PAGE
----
Data on gender identity and sexual orientation has been long awaited. Now, the wait is over! ArcGIS Living Atlas now contains a feature layer that shows Household Pulse Survey data on gender identity and sexual orientation for the nation, states, and the 15 largest metro areas. The Household Pulse Survey was designed to deploy quickly and efficiently, collecting data to measure household experiences, particularly during the pandemic. Data is collected by the U.S. Census Bureau, in collaboration with multiple federal agencies.
Before we dig into the data, let’s establish a shared understanding of some of the key terms and definitions. Gender identity is the internal perception of gender, and how one identifies based on how one aligns or doesn’t align with cultural options for gender. This is a different concept than sex assigned at birth. Sexual orientation is the type of sexual attraction one has the capacity to feel for others, generally labeled based on the gender relationship between the person and the people they are attracted to. This is not the same as sexual behavior or preference.
This layer is symbolized to show the percent of adults who are lesbian, gay, bisexual, or transgender (LGBT) as well as adults whose gender or sexual orientation was not listed on the survey (LGBTQIA+). The color of the symbol depicts the percentage and the size of the symbol depicts the count. The pop-up lists out the various groups:
A web map is also available for users who need a simple map to use in an instant app, ArcGIS StoryMaps story, dashboard, or hub site.
We’ve also created an interactive chart viewer app for the metro-level data:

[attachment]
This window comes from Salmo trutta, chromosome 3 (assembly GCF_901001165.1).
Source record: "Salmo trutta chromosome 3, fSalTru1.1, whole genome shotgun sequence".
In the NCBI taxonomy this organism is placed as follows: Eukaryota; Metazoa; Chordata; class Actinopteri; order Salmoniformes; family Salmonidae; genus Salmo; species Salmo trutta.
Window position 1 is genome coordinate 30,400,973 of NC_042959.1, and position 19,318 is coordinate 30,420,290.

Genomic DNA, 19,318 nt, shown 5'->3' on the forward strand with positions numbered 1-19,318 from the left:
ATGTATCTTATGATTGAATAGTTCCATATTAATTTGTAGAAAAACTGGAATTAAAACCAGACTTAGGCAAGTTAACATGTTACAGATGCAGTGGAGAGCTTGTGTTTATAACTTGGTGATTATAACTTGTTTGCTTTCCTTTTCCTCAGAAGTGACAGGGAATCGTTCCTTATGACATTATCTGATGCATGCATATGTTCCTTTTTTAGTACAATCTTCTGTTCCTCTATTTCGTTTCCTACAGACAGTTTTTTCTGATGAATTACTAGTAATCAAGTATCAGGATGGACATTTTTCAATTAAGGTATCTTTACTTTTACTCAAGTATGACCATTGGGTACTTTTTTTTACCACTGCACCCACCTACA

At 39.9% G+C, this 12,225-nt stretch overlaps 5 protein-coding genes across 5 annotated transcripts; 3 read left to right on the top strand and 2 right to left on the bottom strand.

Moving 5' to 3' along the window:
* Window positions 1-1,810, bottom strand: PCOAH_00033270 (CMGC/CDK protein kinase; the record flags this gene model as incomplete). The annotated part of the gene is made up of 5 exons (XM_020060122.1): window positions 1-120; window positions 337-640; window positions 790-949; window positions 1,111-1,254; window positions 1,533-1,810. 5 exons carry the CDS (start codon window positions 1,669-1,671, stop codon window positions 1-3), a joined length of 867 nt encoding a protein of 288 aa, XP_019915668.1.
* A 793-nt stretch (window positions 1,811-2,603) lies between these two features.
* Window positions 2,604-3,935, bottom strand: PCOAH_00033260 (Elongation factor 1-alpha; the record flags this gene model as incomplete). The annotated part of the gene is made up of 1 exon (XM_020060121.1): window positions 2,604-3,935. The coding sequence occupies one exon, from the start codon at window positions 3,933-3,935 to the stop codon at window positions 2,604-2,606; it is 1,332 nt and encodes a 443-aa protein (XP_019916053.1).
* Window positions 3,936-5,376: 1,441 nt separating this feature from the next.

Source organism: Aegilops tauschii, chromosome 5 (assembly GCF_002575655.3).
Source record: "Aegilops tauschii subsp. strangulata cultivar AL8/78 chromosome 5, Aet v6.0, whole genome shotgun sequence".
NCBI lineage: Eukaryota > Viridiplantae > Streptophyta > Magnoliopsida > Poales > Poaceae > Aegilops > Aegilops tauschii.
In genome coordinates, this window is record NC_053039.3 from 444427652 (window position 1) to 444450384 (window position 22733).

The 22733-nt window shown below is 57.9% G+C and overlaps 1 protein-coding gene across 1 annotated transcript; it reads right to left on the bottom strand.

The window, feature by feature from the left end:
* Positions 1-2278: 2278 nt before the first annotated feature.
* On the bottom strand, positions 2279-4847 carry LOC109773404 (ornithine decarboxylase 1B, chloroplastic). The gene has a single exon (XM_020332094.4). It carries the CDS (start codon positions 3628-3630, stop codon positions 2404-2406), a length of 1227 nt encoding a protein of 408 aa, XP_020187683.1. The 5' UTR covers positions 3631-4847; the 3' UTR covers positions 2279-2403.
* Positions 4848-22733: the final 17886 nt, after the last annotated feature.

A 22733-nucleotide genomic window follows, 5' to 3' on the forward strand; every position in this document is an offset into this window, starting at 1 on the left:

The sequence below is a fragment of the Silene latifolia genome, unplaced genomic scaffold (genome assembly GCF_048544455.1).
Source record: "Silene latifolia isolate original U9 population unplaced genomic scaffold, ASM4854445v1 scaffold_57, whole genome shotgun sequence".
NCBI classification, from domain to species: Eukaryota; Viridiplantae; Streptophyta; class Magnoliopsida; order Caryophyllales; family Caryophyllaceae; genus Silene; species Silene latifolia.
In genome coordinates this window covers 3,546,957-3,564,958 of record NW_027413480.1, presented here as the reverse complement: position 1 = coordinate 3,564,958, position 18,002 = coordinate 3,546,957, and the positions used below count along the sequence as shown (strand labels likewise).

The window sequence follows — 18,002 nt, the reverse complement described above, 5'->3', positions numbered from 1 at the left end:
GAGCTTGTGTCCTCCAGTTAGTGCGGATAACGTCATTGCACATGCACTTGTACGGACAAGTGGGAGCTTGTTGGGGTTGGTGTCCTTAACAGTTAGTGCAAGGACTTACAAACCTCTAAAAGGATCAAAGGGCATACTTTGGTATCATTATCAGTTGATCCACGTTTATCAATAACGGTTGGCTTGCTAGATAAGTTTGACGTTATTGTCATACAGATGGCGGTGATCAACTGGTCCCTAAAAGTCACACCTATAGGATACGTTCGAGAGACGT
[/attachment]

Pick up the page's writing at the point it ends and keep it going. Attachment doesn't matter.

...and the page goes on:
Create your own maps and apps
Just like all feature layers in Living Atlas, anyone with an ArcGIS Online Creator account can use this layer in your custom web maps to fit your needs. To start, simply add this layer to a web map. Take advantage of all the attributes in this layer, along with ArcGIS Online’s dozens of basemaps, numerous smart mapping styles, pop-up configuration options, labeling, blending, layer effects, and more. View the long field descriptions for clarification on definitions without having to leave the Map Viewer. Or, start with the web map and modify it to your liking, then click Save As to store it in your content.
Once you have your map, take a few extra minutes to put that map in an app for a focused, interactive viewer experience. Use ArcGIS Instant Apps such as media map, countdown, or chart viewer (as we did, above).
Questions about this layer?
For more information and details, see the layer’s Description, as well as the long field descriptions for each attribute. Head over to Esri Community’s ArcGIS Living Atlas space to ask other GIS analysts and professionals who use Living Atlas content, or share how you’re using this layer. These are just some of the newest items in ArcGIS Living Atlas of the World: a collection of maps, apps, and data layers to support your work.
Many thanks to Sarah Scher, Katelyn Seitz, Jenna DeWitt, Helen Thompson, and Clinton Johnson for review and support.